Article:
GREENVILLE — Like many other schools across the country, Greenville High School has felt the stinging effects of cyber-bullying.
And it has happened again.
Recently, a new form of cyber-bullying came to Greenville High School through a newer anonymous social media app dubbed Yik Yak.
“We’ve had social media stuff, like on Facebook, where people are posting nasty things,” said Greenville Public Schools Superintendent Pete Haines. “This is far more aggressive. This is quick and unfiltered.”
Yik Yak is an app which allows users to post anonymous 200 character messages on a digital community board. What distinguishes it from other anonymous social media apps, such as Whisper, Secret and Rumr, is that users are connected within a very small geographical radius, usually about 1.5 miles. App subscribers also are connected to a limited amount of other users.
Although the site explicitly states the services are for subscribers who are “at least 18-years-old” (or 17 if they have their parent’s permission) and recommends “no one under college age” should join, high school students in Greenville and the greater nation have gained access to it.
“I think it was created for college students and it should stay there,” said Greenville student Zach Davis.
After several students came forward and reported the app was being used to post “vile and nasty things” directed at individual students, school officials decided to take action.
“We wanted to squelch that,” said Greenville High School Principal Jeff Wright. “We wanted to get out in front of that and say this is not how were going to treat one another.”
School administrators contacted the Yik Yak support team which created what is called a “geofence” around the school. Basically, the app creators make an area around the school, based on latitude and longitude, which stops the app from being used within that specific geographical reference. The geofence also has been created around Greenville Middle School.
However, the geofence only works when a user is connected to WiFi. Users who disconnect from WiFi are still able to access the app through 3g or 4g networks.
Wright and other school administrators also tried to find the individuals who were posting the hateful messages but, due to the nature of the anonymous app, were unable to do so.
With the help of the student body, the school got proactive.
“Sites like this just allow that total anonymity,” Wright said. “What we tried to do was support the students who were being bullied. That nasty stuff being said about them online doesn’t define who they are.”
In addition, a student-run assembly which aimed at raising the “current culture” of the high school was held on Tuesday. Students and teachers alike spoke about understanding and respecting the differences in each individual student as well as bringing the student body back to a level of mutual respect
“The students wanted to pull everyone together,” Wright said. “I’ve been bragging to anyone who will listen how positive our student body is this year.”
Student leadership and student groups also started positive Twitter accounts such as GHS Love, GHS Chillzone and GHS Vibes, among others, to promote a positive online message about and around the school.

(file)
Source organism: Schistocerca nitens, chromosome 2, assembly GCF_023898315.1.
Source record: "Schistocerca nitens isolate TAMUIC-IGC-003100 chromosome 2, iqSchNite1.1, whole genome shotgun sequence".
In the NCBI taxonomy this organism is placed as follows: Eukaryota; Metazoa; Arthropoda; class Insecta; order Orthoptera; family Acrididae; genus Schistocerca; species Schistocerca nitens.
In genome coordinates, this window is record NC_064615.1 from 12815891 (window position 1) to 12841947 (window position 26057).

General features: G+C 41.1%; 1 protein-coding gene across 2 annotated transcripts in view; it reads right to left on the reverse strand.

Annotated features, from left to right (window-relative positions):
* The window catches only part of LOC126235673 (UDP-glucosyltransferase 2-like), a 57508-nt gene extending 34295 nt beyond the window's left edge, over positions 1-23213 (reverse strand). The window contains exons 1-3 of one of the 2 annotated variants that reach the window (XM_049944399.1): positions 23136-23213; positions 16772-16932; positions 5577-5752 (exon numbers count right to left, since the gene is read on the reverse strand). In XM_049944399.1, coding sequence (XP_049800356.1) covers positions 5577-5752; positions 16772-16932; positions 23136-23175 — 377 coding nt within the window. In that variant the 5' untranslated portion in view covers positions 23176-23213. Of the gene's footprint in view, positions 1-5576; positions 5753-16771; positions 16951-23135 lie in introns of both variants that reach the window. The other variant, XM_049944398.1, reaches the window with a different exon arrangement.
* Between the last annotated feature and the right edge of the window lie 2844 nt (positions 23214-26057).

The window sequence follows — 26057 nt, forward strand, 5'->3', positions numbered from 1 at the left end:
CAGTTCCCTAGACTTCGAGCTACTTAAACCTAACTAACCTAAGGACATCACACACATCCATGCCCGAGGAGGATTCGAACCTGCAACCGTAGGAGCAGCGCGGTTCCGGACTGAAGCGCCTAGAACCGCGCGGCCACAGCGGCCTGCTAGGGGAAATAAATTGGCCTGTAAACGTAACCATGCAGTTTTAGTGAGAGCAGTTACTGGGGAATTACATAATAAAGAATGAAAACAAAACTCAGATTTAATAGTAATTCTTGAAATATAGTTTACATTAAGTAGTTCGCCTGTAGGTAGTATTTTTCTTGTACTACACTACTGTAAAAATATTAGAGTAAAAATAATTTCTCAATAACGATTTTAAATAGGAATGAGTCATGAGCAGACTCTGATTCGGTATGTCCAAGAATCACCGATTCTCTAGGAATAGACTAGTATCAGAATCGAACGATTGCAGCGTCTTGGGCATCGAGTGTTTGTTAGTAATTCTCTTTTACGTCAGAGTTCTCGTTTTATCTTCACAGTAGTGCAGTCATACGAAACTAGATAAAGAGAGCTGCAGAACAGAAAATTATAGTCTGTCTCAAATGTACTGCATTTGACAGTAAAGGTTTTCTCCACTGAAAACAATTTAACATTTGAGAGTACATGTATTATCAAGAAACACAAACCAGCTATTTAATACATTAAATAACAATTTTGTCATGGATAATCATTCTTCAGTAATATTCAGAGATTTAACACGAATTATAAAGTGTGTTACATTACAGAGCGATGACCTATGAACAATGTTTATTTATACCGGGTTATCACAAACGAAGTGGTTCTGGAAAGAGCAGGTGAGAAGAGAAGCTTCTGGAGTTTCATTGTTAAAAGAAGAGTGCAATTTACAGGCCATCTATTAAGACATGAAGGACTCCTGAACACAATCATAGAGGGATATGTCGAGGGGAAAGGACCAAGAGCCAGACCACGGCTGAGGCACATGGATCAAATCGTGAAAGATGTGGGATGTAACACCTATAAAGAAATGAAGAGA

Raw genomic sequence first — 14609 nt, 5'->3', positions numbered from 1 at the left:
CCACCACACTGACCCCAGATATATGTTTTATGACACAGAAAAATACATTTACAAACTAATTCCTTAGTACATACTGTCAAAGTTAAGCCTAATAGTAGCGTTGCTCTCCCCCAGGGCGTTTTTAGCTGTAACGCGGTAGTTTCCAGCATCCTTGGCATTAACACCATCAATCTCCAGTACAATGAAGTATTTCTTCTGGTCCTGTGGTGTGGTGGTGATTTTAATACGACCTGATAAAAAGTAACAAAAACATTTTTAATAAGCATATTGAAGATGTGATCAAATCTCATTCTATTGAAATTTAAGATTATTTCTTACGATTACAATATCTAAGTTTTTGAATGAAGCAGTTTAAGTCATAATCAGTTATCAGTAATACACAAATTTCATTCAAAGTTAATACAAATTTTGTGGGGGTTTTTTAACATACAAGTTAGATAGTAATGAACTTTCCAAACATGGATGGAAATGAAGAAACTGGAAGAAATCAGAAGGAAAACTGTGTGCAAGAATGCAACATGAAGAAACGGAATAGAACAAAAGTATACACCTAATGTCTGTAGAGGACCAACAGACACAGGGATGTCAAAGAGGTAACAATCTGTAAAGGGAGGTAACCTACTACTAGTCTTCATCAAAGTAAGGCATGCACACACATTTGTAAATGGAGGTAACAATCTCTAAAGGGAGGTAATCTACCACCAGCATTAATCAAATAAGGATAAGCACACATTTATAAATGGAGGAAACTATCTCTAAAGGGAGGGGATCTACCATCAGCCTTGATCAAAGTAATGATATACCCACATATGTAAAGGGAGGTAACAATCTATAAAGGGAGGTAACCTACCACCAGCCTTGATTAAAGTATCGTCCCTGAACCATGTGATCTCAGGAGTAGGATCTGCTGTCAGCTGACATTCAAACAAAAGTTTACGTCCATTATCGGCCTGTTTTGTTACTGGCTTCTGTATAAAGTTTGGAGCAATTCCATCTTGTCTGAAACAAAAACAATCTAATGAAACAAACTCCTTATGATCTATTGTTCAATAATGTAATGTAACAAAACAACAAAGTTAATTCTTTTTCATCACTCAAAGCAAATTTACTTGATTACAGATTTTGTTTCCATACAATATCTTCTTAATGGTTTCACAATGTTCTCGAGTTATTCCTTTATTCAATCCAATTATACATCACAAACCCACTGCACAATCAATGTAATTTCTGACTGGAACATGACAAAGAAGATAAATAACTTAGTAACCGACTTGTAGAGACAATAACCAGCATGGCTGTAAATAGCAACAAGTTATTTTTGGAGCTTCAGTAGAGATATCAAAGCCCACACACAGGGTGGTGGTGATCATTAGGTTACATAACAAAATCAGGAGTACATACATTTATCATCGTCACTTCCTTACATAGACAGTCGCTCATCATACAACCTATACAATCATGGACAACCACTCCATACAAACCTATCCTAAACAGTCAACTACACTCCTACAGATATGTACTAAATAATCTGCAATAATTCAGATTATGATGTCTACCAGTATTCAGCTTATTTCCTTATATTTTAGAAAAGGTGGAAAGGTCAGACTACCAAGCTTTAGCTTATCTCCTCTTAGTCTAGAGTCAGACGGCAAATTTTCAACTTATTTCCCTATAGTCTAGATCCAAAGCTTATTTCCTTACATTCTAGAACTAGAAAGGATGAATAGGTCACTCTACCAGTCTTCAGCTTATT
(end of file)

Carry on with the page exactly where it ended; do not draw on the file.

“It was bad but it’s getting better,” said Greenville student Alec Fowler. “We are believers in leading by example. Leadership is action not a position.”
Some students at the high school are not impressed by the anonymous nature of Yik Yak or other apps like it.
“I think if you can’t say something to someone’s face you shouldn’t say it,” said student Annie Hilt. “I don’t think we had a bullying problem until someone wasn’t looking over their shoulders.”
The school does have cell phone and social media policies in place as well as disciplinary actions when it comes to cyber-bullying — everything from warnings to suspensions and even potential expulsions. However, Greenville High School Assistant Principal Todd Oatley said cyber-bullying discipline can be a gray area right now especially if it happens off campus.
“You’re going to deal with it whether you want to or not,” Oatley said. “It’s going to come into your building.”
It comes down to a legal jurisdiction of what school administrators can do. Oatley said if cyber-bullying happens off-campus but directly creates a “nexus to schools” then school administration can and will take action. Oatley also said even if that direct connection to the school cannot be made, administration will attempt to contact parents if there is an online concern about one of the district’s students.
“It’s a judgment call,” Oatley said. “We’ve taken the aggressive, proactive approach of if we think we can make a connection that someone is fearful because of something that was said online then we make that connection.”
Parents also are encouraged to keep an eye on not only their children’s online activity but also their reactions to social media.
“We really need the parents’ (help with this),” Oatley said. “There is some stuff that is worthy of the parent knowing about.”
By far the best way for administration to not only identify a potential cyber-bullying problem but deal with it comes from the help of students. Wright and Oately both said they think many more students want to come forward to report online bullying but are afraid of being labeled as “snitches” by their peers.
“What we’re getting the most power out of is when kids come forward,” Oately said. “The key is to protect their anonymity.”
Nonetheless, Greenville High School officials are committed to molding students in a way that creates the potential for the most successful future possible.
“We hit a little bump in the road in the past couple of weeks,” Wright said. “We want to create and support students in their digital citizenship. We want them to be respectful and responsible to others and themselves.”